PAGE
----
61 When Do We Consider Opioid Rotation? Unmanageable or intolerable adverse effects Lack of acceptable analgesia/therapeutic effect Change in patient status –Patient difficulty in adhering to regimen –Difficulty swallowing –Transition from inpatient to home care excelleRx, Inc. All Rights Reserved. 2012

62 Goals for Opioid Rotation Select an opioid analgesic and develop a dosing regimen that will: –Effectively and safely manage the patients pain –Minimize the risk for adverse effects excelleRx, Inc. All Rights Reserved. 2012

63 What to do after converting? It may take 3-5 days or longer for a complete transition to occur During this time, it is essential to reassess the patient s pain and monitor for adverse effects. Titrate the new opioid as needed –Short-acting, oral immediate release, single ingredient opioids: May be increased every 2 hours –Long-acting, oral sustained-release opioids: May be increased every 24 hours Does not include methadone or transdermal fentanyl excelleRx, Inc. All Rights Reserved. 2012

64 Pain in Last Days of Life Clinical presentation –Facial grimacing –Body stiffening –Diminished kidney function Decreased perfusion, decreased clearance and accumulation of toxins excelleRx, Inc. All Rights Reserved. 2012

65 Pain in Last Days of Life What do we do? –Assess patient to best ability and patient tolerability –Rule out other causes of distress if possible & treat other symptoms if present Agitation, constipation, urinary retention –Try opioid to see if behaviors diminish –Palliative sedation may be the only viable option Intolerable pain and/or suffering Refractory to various aggressive interventions Intention is mitigation of distress, not to hasten death excelleRx, Inc. All Rights Reserved. 2012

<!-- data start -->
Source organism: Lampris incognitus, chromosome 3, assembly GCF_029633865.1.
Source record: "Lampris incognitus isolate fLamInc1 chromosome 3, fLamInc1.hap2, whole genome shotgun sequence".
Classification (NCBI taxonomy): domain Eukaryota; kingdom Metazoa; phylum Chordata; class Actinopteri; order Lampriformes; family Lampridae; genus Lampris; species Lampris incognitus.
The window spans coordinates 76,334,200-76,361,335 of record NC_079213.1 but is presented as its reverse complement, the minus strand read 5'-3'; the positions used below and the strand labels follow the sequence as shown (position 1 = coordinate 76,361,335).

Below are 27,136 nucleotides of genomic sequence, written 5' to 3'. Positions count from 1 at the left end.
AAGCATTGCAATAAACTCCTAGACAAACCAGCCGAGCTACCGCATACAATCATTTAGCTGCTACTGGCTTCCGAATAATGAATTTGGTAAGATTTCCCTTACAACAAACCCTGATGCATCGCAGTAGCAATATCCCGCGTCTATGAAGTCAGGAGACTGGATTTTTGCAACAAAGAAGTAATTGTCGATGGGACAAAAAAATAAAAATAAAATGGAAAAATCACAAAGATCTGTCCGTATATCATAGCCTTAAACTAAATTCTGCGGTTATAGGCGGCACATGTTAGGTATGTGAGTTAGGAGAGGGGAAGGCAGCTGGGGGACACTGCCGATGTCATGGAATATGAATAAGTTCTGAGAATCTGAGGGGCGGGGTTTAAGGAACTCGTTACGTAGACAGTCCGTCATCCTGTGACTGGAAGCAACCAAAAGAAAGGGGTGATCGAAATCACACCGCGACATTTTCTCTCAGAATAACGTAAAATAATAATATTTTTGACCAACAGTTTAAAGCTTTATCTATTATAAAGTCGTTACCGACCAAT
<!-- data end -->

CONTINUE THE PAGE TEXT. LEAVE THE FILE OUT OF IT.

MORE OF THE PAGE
66 Thank you for your participation! Any Questions? excelleRx, Inc. All Rights Reserved. 2012

67 References 1. American Pain Society. Principles of Analgesic Use in the Treatment of Acute Pain and Cancer Pain. 4th Ed Bauman T. Pain Management. In. Dipiro JT, et al. Pharmacotherapy: A Pathophysiologic Approach, 5th ed pp FitzGerald GA. Coxibs and Cardiovascular Disease. NEJM 2004; 351(17): FitzGerald GA. COX-2 and beyond: approaches to prostaglandin inhibition in human disease. Nat Rev Drug Discov 2003;2: FitzGerald GA, Patrono C. The coxibs, selective inhibitors of cyclooxygenase-2. NEJM 2001;345(6): Jacox A, Carr DB, Payne R, et al. Management of Cancer Pain. Clinical Practice Guideline No. 9. AHCPR Publication No Rockville, MD. Agency for Health Care Policy and Research, U.S. Department of Health and Human Services, Public Health Service, March Levy MH. Pharmacologic treatment of cancer pain. NEJM 1996;335(15); NSAID Alternatives. Med Lett Drugs Ther 2005;47:8. 9. Payne R. Opioid Pharmacotherapy. In. Berger A, Portenoy RK, Weissman DE. Eds. Principles and Practice of Palliative Care and Supportive Oncology. Philadelphia pp Solomon DH, et al. Relationship between selective cyclooxygenase-2 inhibitors and acute myocardial infarction in older adults. Circulation2004;109: Wallenstein D, Portenoy R. Nonopioid and Adjuvant Analgesics. In. Berger A, Portenoy RK, Weissman DE. Eds. Principles and Practice of Palliative Care and Supportive Oncology. Philadelphia pp Walsh D. Pharmacological management of cancer pain. Semin Oncol 2000;27: Wong DL et al. Wong s Essentials of Pediatric Nursing, ed. 6, St. Louis, 2001, p Copyrighted by Mosby, Inc. 14. Drug Information Handbook. 9th ed. Lexi-Comp Inc; © Thomson MICROMEDEX. All rights reserved. MICROMEDEX(R) Healthcare Series Vol. 123 expires 3/2005. excelleRx, Inc. All Rights Reserved. 2012